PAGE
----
What is left of an undefined area that may determine an undesired experience of pain? The feeling of pain appears necessarily as a reaction to external pressure on the body. Ranging from stinging and tingling of the womb, skin rupture, neuronal irritation, and body breakdown, the pain is physically recorded on the scale of intensity. The work on overcoming it is represented an important task of posthumanism/transhumanism. After all, in contemporary art, just researching the limits of pain as suffering shows the question of inscribing various taboos and cultural patterns on the body. With the suspension of bodily pain, the new experience now manifests itself in the mode of strong intensity. The interactivity between autonomous objects has appeared as the mystery of communication. “The machine as an autonomous performer” takes over the powers of the living body (human-animals). But that only continues the drama of becoming a new one in the form of cybernetic corporeality (Bown, Gemeinboeck, & Saunders, 2014, pp. 75-90). There are no more patterns of repetition of “nature” in its evolutionary movement from the first cause to the ultimate purpose. The pain and suffering of bodily singularity can no longer be lengthened in the absence of constant transformations of the new. What is valid for the ontology of physical sensitivity to the human model and its position in the universe would not be in the same way a feature of the “existence” of the technical creation/thing. In the form of an autonomous object, its “life form” must be understood from the undeniable hyperplasticity of movement management and interaction with other species. The pain, therefore, seeks to overcome even before any human sensitivity has emerged in the new garment. Peter Sloterdijk announced that strategy of posthumanism/transhumanism already in the book Thinker on Stage: Nietzsche’s Materialism (Der Denker auf der Bühne: Nietzsches Materialismus). With the term algodicy, he was trying to oppose to famous Leibniz’s theodicy. According to Leibniz, evil exists at the end of history but vanished out of God’s act of grace. Therefore, the sufferings become redeemed in the blessed eternity. In addition, algodicy works “here” and “now” thanks to the progress and development of intervention of technology in the human body structure. By the combination of medical and psycho-pharmaceutical methods and degenerative disease removal procedures, life was established by fundamental value. Physical self-improvement in terms of substitution is thus becoming a specific new norm (Sloterdijk, 1986, pp. 160-170). The technical strategy of overcoming metaphysics did not mean that the body has been replaced by the spirit. It would merely be vulgar materialism of the new blade. Without the justification of the freedom of spontaneity of human activity, the body would not be able to think. Moreover, what gives the body its power of movement could be only the will to move away. The freedom precedes necessity and not vice versa. It was evident to Marx when the idea of capital determined the perversion of the primordial relationship between human and nature. Thus, the body thinks all the time in a comprehensive bio-cybernetic horizon as a set of contingent events starting from a new definition of life beyond biology and zoology, anthropology, and psychology.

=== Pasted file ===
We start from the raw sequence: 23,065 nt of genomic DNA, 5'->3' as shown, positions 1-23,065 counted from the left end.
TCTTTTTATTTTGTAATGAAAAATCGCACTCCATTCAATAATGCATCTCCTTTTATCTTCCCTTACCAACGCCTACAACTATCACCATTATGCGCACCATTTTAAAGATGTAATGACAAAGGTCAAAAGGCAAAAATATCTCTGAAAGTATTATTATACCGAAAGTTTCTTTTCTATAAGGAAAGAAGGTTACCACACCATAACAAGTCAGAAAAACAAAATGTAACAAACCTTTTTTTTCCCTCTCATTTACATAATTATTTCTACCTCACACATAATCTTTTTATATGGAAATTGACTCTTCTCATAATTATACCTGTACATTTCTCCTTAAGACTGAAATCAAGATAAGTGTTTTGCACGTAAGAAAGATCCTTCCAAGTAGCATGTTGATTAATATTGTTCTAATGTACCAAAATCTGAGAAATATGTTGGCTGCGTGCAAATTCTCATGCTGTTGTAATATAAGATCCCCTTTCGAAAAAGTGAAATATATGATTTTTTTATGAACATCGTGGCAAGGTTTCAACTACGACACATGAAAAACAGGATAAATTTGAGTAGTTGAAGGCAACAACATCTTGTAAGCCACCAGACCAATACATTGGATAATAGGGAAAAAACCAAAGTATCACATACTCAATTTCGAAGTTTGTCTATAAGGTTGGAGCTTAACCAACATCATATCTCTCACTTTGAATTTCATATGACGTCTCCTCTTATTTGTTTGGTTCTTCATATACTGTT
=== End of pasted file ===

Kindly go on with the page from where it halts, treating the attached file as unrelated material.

What does that body want if it does not scream like a hysterical Pope in the chair of the canvas painted by Francis Bacon? The deformity of the pain repertoire in all vibrations of intensity did not mean that body weight has lost the weight of rootedness in the flesh and the nerves, turning to the angel dance of the heavenly spheres. The thinking needs a placenta and the environment packed with bodily inscriptions. Let us recall from Nietzsche to Cioran that suffering from the Greek term agony to Christian theodicy with Christ’s seal of the power of the cross and the miracles of resurrection raises to the conditions of an opportunity of thinking beyond the everyday life of mere life. After all, for Alfred N. Whitehead, the act of Christ’s crucifixion was a grand event not only of a different understanding of history but rather of creating a new one in the perpetual transformation of the Being (Whitehead, 1929-1978, p. 338). Placing the body in the centre of the reflection means radically breaking with the unnecessary complement of all those terms that gave justification to the metaphysical missionary. Among them, pain and suffering must have had most of the share in the image of the sublime as a monstrous ecstasy of beauty that language can never reach. But the time has been the pain of suffering as a fuel tragedy of history. The body now doesn’t have its solution in the metaphysical program as the soul/spirit organ for moving and sensitive re/actions. Its ecstatic sensitivity becomes a technical construction realized in a “form of life” that can even be freely chosen. Inasmuch, it should be necessary to find the appropriate terms and categories for that “fisting” process. It deals primarily with transhumanism. However, if anybody doing that by means of 3D printing of replenishing organs, then “resurrection” of long-erased species like mammoths that the cloning methods of frozen stem cells are trying to revive, and ultimately attempt to reach the secret of immortality with the aphid. The philosophy that devoted special attention to the body in the 20th century seems to have played its own important part. Let us compare, for example, the settings of the analytical philosopher and theoretician of contemporary art Arthur C. Danto about the incarnation and the physicality of what the preoccupation of transhumanist scientists will see could be a pretty well significant difference. Danto, regardless of the syncretic background of Hegel and Wittgenstein, still understood the body with the mystery and fact of existence in the world. On the open horizon of appearances, he relied on its own self-certitude (Danto, 1999).